“It made me more critical about presenting data in useful and relevant ways that audiences can connect to more easily.”
“My approach to investigative reporting at the height of the COVID-19 restriction involved sifting publicly available government records to track down government spending on COVID-19,” he says.
This also comes with its challenges too, though temporary, says Godsgift. “I was not conversant with these virtual platforms. I experienced several hitches like poor network, power supply, and not to mention the high data needs.”
Generating contents in a pandemic
The pandemic led to a decline in filing daily news, especially as it limited reportage to health, education and economic issues. But journalists have since adapted to the new realities.
Christain Baars, a journalist with NDR, a state-owned radio in Hamburg, Germany, says he has been working “almost exclusively from home for a year now.”
“The positive thing is that many things are now possible that were previously considered difficult. For example, many press conferences or background discussions now take place online via video conferences.”
“That makes it possible for us to follow all this flexibly,” says Oda Lambrecht, who works with the television station of the NDR. Like many others in Nigeria and across the globe, they can now conduct interviews for radio and television almost exclusively via video calls at the moment.
“The technical quality is not very good, but acceptable. Sometimes you even save time and money because you don’t have to travel,” Baars notes.
The duo, however, laments that the direct contact with colleagues and the personal conversations with other people, which journalists otherwise often had during events or, for example, before and after interviews, is, of course, missing. “And that is, of course, a very important factor,” Lambrecht says.
Angela Atabo, a reporter with the News Agency of Nigeria (NAN), believes that the COVID-19 pandemic shook the foundation of everything in the world and the various sectors of the economy. The media sector is not left out; she observes.
“For instance, before the pandemic, I was covering daily news events almost every day, but during the lockdown, such events were shut down and even after the lockdown was eased, most organisations could not continue with the events,” Atabo says.
But she says the pandemic has led to the increased publication of special reports, features, opinion writings and community reports.
“Nevertheless, the pandemic brought some positive technological changes to the media space; for instance, it fostered the use of social media in reportage and news coverage as many organisations took to social media like Skype meetings, Zoom, Microsoft Teams, among others to hold meetings,” she concludes.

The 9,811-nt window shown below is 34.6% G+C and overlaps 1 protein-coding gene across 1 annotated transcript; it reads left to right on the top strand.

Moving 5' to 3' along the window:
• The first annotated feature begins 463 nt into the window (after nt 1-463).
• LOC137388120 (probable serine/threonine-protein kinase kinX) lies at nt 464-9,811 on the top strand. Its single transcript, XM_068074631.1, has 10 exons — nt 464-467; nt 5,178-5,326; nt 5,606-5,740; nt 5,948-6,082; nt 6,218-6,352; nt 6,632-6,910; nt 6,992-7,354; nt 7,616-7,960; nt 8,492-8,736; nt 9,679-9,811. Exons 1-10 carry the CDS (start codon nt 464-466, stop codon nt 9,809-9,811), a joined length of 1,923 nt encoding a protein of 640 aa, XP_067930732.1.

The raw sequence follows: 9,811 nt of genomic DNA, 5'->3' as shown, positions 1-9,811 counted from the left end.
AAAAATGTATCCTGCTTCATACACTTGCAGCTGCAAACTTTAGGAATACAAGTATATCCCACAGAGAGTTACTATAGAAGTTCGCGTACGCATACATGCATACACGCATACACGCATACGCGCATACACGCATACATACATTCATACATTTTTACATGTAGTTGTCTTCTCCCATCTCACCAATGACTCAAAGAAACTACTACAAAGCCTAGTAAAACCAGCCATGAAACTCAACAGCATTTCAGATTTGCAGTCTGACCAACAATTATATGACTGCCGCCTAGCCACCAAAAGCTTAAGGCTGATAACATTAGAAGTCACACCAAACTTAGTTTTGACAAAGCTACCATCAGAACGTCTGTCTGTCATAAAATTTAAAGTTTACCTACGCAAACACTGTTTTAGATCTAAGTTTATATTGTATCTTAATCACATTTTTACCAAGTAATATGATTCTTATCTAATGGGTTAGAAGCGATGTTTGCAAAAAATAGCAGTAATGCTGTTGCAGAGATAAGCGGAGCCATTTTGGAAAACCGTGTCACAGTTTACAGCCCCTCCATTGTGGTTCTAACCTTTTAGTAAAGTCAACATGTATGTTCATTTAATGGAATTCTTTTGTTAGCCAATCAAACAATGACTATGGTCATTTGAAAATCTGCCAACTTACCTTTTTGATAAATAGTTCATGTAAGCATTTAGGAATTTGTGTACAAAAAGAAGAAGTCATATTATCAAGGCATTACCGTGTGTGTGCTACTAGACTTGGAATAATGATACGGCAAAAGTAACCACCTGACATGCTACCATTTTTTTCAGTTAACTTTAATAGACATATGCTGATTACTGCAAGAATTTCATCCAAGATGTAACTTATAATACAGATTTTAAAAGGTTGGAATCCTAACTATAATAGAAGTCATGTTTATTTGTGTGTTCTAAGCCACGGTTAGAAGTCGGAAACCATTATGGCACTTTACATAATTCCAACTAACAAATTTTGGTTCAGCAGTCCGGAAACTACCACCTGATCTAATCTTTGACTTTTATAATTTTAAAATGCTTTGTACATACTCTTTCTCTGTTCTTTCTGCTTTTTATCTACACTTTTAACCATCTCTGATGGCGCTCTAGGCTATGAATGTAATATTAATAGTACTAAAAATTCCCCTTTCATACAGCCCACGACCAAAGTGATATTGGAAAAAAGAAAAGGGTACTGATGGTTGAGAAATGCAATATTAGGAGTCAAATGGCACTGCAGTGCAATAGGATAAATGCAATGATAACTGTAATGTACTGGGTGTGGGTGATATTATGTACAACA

Godsgift believes the pandemic has, in the end, made the work easier for journalists. She remarks that the lesson learnt is that the world is going digital and “we reporters have to adapt.”
Difficulty in funding
Many newsrooms struggled to stay afloat as revenue dropped due to the economic meltdown occasioned by the pandemic.
The pandemic further led to the loss of jobs for a lot of private-sector media practitioners because of the decline in stories and advertisement, which crippled income. Newspapers print runs were reduced, pages slashed, salaries cut, and workers were told to go.
It has been such a precarious situation for the media industry as it is for other sectors.
By the turn of 2020, major media outfits in Nigeria such as The Punch Newspaper, The Nation, Daily Trust and AIM group (owners of Nigeria Info., Cool FM, Wazobia, and Arewa) had implemented one policy or the other that led to the loss of jobs for their staff or conversion from permanent staff to freelancers.
Non-profit newsrooms whose operations are supported by funders are also experiencing dwindling funding as the pandemic continues. Funders are reviewing their spending globally, affecting their beneficiaries due to the economic recession that the COVID-19 unleashed on the world.
The HumAngle experience
HumAngle was just born when the pandemic struck. The impacts are better imagined than experienced, but we survived the shocks, despite the vulnerability of being a newcomer.
The journey was bumpy and smooth. And looking back after one year as a newsroom working amidst a debilitating pandemic that threatens human existence, and succeeding at the same time means a lot to us.
Everything came under threat − newsgathering, reporting, physical meeting in the office and of course funding − and against all odds, we are, one year after, moving on with the ‘new normal’.
The credit goes to the editorial team that rose to the occasion when newsgathering and reporting seemed impossible.
Like many newsrooms across the world, we resorted to remote work − the safety of our reporters was necessary as much as our desire to be the first in conflict-reporting in Nigeria and indeed in Africa.